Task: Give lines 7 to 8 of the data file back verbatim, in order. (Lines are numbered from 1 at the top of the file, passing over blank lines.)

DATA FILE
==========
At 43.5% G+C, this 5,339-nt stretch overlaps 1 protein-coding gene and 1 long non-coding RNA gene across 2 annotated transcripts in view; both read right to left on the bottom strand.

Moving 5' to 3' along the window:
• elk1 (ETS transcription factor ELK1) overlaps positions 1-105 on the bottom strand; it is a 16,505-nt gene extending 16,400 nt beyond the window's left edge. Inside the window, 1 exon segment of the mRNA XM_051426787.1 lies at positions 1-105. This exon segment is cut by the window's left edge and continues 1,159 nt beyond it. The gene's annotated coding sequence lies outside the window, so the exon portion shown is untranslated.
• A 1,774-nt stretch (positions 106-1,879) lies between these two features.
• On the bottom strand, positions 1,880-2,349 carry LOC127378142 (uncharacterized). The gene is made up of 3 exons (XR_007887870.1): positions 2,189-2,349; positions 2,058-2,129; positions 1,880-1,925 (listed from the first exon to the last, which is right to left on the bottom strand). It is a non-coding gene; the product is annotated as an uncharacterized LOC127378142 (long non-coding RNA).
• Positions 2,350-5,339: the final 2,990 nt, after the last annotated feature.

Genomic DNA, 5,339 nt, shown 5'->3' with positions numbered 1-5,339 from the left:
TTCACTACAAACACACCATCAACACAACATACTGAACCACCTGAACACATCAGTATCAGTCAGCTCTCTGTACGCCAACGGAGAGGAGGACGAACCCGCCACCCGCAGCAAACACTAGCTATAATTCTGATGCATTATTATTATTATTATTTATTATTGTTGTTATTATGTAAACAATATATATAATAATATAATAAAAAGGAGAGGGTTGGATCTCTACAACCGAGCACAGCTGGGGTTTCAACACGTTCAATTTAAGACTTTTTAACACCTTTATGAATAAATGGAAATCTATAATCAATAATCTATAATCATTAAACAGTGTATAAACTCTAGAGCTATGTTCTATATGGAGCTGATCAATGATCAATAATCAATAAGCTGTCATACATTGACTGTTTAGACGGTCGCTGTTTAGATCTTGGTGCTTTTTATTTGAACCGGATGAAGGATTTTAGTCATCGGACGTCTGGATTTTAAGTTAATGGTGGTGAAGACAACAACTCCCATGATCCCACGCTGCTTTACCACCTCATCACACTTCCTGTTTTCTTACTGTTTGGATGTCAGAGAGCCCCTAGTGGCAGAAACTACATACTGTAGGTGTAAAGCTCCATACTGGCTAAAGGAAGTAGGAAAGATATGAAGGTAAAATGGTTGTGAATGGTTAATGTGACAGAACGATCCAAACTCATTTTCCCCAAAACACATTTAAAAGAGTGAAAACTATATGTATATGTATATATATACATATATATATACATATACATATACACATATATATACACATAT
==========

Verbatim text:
Genomic DNA, 5,339 nt, shown 5'->3' with positions numbered 1-5,339 from the left:
TTCACTACAAACACACCATCAACACAACATACTGAACCACCTGAACACATCAGTATCAGTCAGCTCTCTGTACGCCAACGGAGAGGAGGACGAACCCGCCACCCGCAGCAAACACTAGCTATAATTCTGATGCATTATTATTATTATTATTTATTATTGTTGTTATTATGTAAACAATATATATAATAATATAATAAAAAGGAGAGGGTTGGATCTCTACAACCGAGCACAGCTGGGGTTTCAACACGTTCAATTTAAGACTTTTTAACACCTTTATGAATAAATGGAAATCTATAATCAATAATCTATAATCATTAAACAGTGTATAAACTCTAGAGCTATGTTCTATATGGAGCTGATCAATGATCAATAATCAATAAGCTGTCATACATTGACTGTTTAGACGGTCGCTGTTTAGATCTTGGTGCTTTTTATTTGAACCGGATGAAGGATTTTAGTCATCGGACGTCTGGATTTTAAGTTAATGGTGGTGAAGACAACAACTCCCATGATCCCACGCTGCTTTACCACCTCATCACACTTCCTGTTTTCTTACTGTTTGGATGTCAGAGAGCCCCTAGTGGCAGAAACTACATACTGTAGGTGTAAAGCTCCATACTGGCTAAAGGAAGTAGGAAAGATATGAAGGTAAAATGGTTGTGAATGGTTAATGTGACAGAACGATCCAAACTCATTTTCCCCAAAACACATTTAAAAGAGTGAAAACTATATGTATATGTATATATATACATATATATATACATATACATATACACATATATATACACATAT